BCCS is run mainly on its own local tax levy, which brings in $15.3 million annually plus state and federal funding. Chief Financial Officer Barb Fabelo budgeted $31 million in expenditures this year versus an estimated $26 million in revenues. The rest is covered by cash reserves, which she is estimating at around $17.4 million by year’s end.
She told the Journal-News since they never know moment to moment how many kids will be in their care, they have to budget to the “worst case scenario.”
“What we budget for is a moving target,” Fabelo said. “For example when we budget for contracts we budget for the highest level, at the contract level but we may not expend all of those dollars.”
Placement costs consume nearly half the budget at $14 million for this year. Fabelo said those costs include payments to foster parents, group homes, residential treatment centers and the like, but also expenses for food, clothing, day care and a host of other things.
The agency also contracts with community partners and services to offer families help so they can stay intact if at all possible. Shannon Glendon, newly promoted Children Services director said years of hard work has paid off.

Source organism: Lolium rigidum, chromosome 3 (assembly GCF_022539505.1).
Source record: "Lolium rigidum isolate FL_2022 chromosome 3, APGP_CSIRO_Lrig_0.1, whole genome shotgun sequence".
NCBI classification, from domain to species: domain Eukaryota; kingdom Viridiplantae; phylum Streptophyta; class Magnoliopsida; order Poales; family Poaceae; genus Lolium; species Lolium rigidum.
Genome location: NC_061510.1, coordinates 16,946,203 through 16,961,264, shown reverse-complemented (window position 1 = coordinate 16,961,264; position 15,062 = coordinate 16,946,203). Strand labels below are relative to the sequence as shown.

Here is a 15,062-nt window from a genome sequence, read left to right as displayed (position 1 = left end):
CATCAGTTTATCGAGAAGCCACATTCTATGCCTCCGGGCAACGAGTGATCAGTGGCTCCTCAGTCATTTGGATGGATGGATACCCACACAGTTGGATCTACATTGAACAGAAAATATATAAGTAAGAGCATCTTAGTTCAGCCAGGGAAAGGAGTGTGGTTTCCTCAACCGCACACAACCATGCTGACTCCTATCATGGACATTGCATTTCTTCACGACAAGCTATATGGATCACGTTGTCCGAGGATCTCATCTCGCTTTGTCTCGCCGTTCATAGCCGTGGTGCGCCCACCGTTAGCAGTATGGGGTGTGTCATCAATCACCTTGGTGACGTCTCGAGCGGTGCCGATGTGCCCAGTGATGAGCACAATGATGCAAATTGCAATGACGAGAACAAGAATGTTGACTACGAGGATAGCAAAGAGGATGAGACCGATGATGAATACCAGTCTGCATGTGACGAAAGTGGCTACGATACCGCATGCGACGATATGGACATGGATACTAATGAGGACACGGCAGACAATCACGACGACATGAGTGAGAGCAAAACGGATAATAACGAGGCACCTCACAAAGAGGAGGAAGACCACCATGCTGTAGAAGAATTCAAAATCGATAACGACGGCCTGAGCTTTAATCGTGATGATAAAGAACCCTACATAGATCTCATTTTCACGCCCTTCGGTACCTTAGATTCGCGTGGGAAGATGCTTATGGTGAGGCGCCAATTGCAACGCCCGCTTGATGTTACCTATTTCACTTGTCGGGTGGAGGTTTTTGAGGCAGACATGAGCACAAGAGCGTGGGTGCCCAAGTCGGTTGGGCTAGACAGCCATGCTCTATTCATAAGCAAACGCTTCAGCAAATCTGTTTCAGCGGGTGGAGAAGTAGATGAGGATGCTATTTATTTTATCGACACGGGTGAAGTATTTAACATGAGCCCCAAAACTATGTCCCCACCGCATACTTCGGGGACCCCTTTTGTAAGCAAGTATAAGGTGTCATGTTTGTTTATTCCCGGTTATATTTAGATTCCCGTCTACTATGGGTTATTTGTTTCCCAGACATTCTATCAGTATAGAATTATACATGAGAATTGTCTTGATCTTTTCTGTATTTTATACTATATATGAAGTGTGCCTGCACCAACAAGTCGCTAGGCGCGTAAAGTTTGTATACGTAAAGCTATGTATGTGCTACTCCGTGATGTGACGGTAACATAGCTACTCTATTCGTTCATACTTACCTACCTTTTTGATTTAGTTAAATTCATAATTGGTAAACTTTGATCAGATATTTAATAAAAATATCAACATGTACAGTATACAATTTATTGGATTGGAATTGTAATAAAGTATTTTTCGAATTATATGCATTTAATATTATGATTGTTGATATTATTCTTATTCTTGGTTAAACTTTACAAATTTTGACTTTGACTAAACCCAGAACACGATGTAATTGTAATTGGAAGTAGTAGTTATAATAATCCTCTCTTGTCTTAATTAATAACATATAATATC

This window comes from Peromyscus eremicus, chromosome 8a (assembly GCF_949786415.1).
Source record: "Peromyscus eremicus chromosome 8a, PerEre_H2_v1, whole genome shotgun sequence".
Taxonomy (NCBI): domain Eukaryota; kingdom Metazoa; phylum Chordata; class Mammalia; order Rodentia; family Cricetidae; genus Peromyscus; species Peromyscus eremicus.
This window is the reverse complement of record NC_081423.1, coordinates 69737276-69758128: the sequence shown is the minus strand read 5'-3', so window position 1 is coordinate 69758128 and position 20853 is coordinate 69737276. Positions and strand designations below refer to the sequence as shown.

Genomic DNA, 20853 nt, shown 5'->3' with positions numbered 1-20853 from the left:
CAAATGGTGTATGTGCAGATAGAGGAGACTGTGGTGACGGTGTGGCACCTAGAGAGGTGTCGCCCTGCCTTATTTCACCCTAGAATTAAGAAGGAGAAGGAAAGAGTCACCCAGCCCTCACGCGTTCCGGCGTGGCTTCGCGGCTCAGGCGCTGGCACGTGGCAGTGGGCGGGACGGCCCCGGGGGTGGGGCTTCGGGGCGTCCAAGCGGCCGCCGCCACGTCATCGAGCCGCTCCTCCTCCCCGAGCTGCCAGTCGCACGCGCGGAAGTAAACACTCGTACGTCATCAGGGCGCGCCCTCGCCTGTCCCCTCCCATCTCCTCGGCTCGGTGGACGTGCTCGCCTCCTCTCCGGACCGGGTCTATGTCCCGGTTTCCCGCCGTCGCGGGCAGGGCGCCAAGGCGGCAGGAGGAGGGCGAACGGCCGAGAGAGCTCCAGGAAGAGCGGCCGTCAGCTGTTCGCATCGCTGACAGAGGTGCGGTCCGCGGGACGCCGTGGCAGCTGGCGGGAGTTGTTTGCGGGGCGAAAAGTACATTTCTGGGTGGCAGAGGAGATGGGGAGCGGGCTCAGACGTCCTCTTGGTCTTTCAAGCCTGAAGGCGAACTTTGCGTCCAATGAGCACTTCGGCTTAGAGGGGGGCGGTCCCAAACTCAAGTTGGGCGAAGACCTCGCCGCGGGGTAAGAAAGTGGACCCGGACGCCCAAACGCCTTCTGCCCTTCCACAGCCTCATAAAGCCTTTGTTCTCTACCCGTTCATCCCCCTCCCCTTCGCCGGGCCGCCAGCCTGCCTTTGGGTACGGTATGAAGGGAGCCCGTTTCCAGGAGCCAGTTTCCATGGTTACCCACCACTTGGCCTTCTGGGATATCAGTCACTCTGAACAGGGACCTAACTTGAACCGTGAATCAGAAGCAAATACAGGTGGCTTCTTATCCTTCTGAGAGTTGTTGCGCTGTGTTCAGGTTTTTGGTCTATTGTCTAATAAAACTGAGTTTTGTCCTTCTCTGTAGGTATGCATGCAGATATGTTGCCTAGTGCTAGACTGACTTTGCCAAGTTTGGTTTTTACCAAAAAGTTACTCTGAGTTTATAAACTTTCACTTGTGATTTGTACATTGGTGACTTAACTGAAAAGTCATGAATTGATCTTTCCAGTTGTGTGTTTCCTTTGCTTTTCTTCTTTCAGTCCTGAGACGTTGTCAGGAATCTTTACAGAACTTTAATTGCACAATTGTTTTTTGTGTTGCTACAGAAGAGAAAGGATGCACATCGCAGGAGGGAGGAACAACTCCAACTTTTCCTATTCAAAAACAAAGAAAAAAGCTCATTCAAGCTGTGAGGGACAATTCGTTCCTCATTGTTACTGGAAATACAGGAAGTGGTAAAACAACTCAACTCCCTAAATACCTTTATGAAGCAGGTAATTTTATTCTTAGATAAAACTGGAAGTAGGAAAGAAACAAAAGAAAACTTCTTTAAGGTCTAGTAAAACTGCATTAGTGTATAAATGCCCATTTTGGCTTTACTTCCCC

“Many years ago we changed our practice in how we work with families in a way that allows us to engage and front load services with the goal of maintaining children safely in their own homes or with kinship,” Glendon said. “We have been diligent in that practice and we continue to provide programming that supports that practice.”
She listed programs like Family Preservation, which provides intense in-home interaction with families, and the Family Treatment Drug Court for those parents with substance abuse as examples.
Back when the pandemic started and stay-at-home orders were in place, the agency saw a 60.4% drop in calls from people reporting abuse and neglect because outside eyes weren’t on children. The agency had 372 children in custody as of May, 14, 2020.
Things are pretty much back normal now and Gilbert said she doesn’t believe the pandemic is affecting the low in-custody numbers.
“I think first of all it is always our goal to work with families and wrap services around them to avoid placing children in foster care on the front end of cases,” Gilbert said, “I also believe we can attribute this to reunifications. It’s important we’re not bringing kids into care but it’s also that we establish permanency for them as well and part of that is reunifying timely.”